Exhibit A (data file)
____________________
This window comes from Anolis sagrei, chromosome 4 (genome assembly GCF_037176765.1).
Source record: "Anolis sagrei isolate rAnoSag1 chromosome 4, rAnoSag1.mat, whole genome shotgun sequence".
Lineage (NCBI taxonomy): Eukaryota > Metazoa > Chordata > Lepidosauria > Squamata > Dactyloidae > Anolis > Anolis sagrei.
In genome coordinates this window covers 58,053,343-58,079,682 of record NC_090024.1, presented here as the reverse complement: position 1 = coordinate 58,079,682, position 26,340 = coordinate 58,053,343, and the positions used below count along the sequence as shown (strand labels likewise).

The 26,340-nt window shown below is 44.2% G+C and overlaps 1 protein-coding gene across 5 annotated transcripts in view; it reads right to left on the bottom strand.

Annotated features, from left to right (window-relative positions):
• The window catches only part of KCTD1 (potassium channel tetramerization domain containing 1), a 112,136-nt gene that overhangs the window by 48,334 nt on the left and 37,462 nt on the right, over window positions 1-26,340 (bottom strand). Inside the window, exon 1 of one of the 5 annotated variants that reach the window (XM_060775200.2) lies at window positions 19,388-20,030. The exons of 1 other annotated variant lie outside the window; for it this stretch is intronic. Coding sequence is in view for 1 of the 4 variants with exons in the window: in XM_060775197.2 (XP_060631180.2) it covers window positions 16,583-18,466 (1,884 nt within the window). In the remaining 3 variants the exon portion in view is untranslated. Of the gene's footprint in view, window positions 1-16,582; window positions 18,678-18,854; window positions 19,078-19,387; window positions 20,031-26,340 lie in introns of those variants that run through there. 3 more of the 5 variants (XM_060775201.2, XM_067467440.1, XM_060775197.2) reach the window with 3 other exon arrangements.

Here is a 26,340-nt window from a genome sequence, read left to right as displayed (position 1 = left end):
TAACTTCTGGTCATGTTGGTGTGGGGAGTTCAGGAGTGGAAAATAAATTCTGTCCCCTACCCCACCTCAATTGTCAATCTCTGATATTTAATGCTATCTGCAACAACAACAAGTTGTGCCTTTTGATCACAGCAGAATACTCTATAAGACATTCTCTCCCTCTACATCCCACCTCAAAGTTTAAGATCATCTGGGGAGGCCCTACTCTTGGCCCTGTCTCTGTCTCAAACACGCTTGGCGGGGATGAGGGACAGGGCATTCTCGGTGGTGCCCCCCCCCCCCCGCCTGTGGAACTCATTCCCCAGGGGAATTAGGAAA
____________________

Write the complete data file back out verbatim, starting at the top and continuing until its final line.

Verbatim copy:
This window comes from Anolis sagrei, chromosome 4 (genome assembly GCF_037176765.1).
Source record: "Anolis sagrei isolate rAnoSag1 chromosome 4, rAnoSag1.mat, whole genome shotgun sequence".
Lineage (NCBI taxonomy): Eukaryota > Metazoa > Chordata > Lepidosauria > Squamata > Dactyloidae > Anolis > Anolis sagrei.
In genome coordinates this window covers 58,053,343-58,079,682 of record NC_090024.1, presented here as the reverse complement: position 1 = coordinate 58,079,682, position 26,340 = coordinate 58,053,343, and the positions used below count along the sequence as shown (strand labels likewise).

The 26,340-nt window shown below is 44.2% G+C and overlaps 1 protein-coding gene across 5 annotated transcripts in view; it reads right to left on the bottom strand.

Annotated features, from left to right (window-relative positions):
• The window catches only part of KCTD1 (potassium channel tetramerization domain containing 1), a 112,136-nt gene that overhangs the window by 48,334 nt on the left and 37,462 nt on the right, over window positions 1-26,340 (bottom strand). Inside the window, exon 1 of one of the 5 annotated variants that reach the window (XM_060775200.2) lies at window positions 19,388-20,030. The exons of 1 other annotated variant lie outside the window; for it this stretch is intronic. Coding sequence is in view for 1 of the 4 variants with exons in the window: in XM_060775197.2 (XP_060631180.2) it covers window positions 16,583-18,466 (1,884 nt within the window). In the remaining 3 variants the exon portion in view is untranslated. Of the gene's footprint in view, window positions 1-16,582; window positions 18,678-18,854; window positions 19,078-19,387; window positions 20,031-26,340 lie in introns of those variants that run through there. 3 more of the 5 variants (XM_060775201.2, XM_067467440.1, XM_060775197.2) reach the window with 3 other exon arrangements.

Here is a 26,340-nt window from a genome sequence, read left to right as displayed (position 1 = left end):
TAACTTCTGGTCATGTTGGTGTGGGGAGTTCAGGAGTGGAAAATAAATTCTGTCCCCTACCCCACCTCAATTGTCAATCTCTGATATTTAATGCTATCTGCAACAACAACAAGTTGTGCCTTTTGATCACAGCAGAATACTCTATAAGACATTCTCTCCCTCTACATCCCACCTCAAAGTTTAAGATCATCTGGGGAGGCCCTACTCTTGGCCCTGTCTCTGTCTCAAACACGCTTGGCGGGGATGAGGGACAGGGCATTCTCGGTGGTGCCCCCCCCCCCCCGCCTGTGGAACTCATTCCCCAGGGGAATTAGGAAA